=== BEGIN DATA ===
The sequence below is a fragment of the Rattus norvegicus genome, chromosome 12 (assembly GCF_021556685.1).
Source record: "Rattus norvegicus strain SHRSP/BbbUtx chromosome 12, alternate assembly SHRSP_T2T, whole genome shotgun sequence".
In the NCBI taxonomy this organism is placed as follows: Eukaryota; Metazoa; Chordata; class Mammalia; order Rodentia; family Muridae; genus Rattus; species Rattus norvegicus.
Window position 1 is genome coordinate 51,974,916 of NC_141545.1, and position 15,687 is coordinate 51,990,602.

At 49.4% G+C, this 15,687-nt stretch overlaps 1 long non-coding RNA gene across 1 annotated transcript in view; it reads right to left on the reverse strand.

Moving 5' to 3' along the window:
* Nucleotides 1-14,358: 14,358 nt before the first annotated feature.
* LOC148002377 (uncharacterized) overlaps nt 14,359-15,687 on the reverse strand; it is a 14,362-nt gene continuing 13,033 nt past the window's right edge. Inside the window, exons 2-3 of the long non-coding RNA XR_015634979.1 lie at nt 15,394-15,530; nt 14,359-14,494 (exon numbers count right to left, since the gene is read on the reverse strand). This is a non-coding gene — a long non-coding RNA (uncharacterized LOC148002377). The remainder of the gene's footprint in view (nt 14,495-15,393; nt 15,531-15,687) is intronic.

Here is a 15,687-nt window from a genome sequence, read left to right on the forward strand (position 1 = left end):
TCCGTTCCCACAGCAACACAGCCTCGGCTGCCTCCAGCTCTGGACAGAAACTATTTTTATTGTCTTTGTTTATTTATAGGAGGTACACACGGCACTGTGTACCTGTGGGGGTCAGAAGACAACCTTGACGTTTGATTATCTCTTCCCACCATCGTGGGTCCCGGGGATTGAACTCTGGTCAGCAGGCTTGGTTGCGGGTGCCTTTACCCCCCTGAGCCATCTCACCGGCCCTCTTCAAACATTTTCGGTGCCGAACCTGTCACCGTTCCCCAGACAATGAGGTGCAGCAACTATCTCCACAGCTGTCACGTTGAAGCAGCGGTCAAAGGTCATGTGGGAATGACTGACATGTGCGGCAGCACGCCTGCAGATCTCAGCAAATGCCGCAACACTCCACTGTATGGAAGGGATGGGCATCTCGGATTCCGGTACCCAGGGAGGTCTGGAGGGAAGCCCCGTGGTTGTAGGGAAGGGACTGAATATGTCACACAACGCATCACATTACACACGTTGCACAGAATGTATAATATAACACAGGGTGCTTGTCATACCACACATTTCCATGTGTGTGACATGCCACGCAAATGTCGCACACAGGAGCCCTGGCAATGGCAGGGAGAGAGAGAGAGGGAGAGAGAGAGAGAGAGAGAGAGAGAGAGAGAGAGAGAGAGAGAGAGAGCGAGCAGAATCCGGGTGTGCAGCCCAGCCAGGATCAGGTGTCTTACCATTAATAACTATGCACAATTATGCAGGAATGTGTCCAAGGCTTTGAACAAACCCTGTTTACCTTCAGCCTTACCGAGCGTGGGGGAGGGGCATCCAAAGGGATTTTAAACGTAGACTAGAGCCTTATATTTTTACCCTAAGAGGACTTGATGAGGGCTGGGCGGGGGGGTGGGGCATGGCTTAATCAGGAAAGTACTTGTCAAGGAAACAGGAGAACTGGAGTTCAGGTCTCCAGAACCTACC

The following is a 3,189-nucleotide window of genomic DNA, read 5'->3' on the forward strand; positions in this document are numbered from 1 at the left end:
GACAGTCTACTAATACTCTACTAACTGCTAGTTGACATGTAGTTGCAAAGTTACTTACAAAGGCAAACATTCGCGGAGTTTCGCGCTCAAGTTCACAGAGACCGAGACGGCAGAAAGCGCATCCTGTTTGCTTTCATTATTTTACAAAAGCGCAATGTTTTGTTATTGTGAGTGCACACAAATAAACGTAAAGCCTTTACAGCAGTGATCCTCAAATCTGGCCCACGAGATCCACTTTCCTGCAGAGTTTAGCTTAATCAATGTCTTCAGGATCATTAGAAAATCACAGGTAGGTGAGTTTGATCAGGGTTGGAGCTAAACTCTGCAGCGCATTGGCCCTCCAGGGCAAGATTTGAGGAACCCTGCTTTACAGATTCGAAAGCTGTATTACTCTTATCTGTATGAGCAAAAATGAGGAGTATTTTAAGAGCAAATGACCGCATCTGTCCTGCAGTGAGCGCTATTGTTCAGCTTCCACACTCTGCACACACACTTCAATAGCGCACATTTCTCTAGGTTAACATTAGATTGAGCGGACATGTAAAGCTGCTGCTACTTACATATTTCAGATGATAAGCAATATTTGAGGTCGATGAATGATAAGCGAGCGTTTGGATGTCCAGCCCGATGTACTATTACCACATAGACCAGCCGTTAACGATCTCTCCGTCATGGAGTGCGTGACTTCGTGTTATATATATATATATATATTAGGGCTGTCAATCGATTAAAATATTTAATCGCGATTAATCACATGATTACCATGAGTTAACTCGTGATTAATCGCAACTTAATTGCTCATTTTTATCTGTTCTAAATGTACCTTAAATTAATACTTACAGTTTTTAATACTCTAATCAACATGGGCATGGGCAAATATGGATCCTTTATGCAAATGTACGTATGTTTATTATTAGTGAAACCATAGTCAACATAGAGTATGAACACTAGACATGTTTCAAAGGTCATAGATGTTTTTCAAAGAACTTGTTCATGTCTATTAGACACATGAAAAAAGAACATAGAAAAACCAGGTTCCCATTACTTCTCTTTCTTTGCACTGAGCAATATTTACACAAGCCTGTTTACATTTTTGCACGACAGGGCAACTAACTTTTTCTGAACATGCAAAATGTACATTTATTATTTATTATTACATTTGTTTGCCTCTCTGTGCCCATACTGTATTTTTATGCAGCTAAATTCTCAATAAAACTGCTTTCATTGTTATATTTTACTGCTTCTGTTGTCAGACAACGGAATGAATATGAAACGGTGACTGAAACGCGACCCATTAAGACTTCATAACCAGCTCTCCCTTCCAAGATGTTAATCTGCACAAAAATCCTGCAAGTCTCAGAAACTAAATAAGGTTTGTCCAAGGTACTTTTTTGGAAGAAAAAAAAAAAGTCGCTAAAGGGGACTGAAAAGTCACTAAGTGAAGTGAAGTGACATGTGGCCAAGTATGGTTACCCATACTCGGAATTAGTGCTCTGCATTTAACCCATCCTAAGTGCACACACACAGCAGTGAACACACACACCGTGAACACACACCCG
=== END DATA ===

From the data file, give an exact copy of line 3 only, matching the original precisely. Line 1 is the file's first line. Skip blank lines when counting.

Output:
In the NCBI taxonomy this organism is placed as follows: Eukaryota; Metazoa; Chordata; class Mammalia; order Rodentia; family Muridae; genus Rattus; species Rattus norvegicus.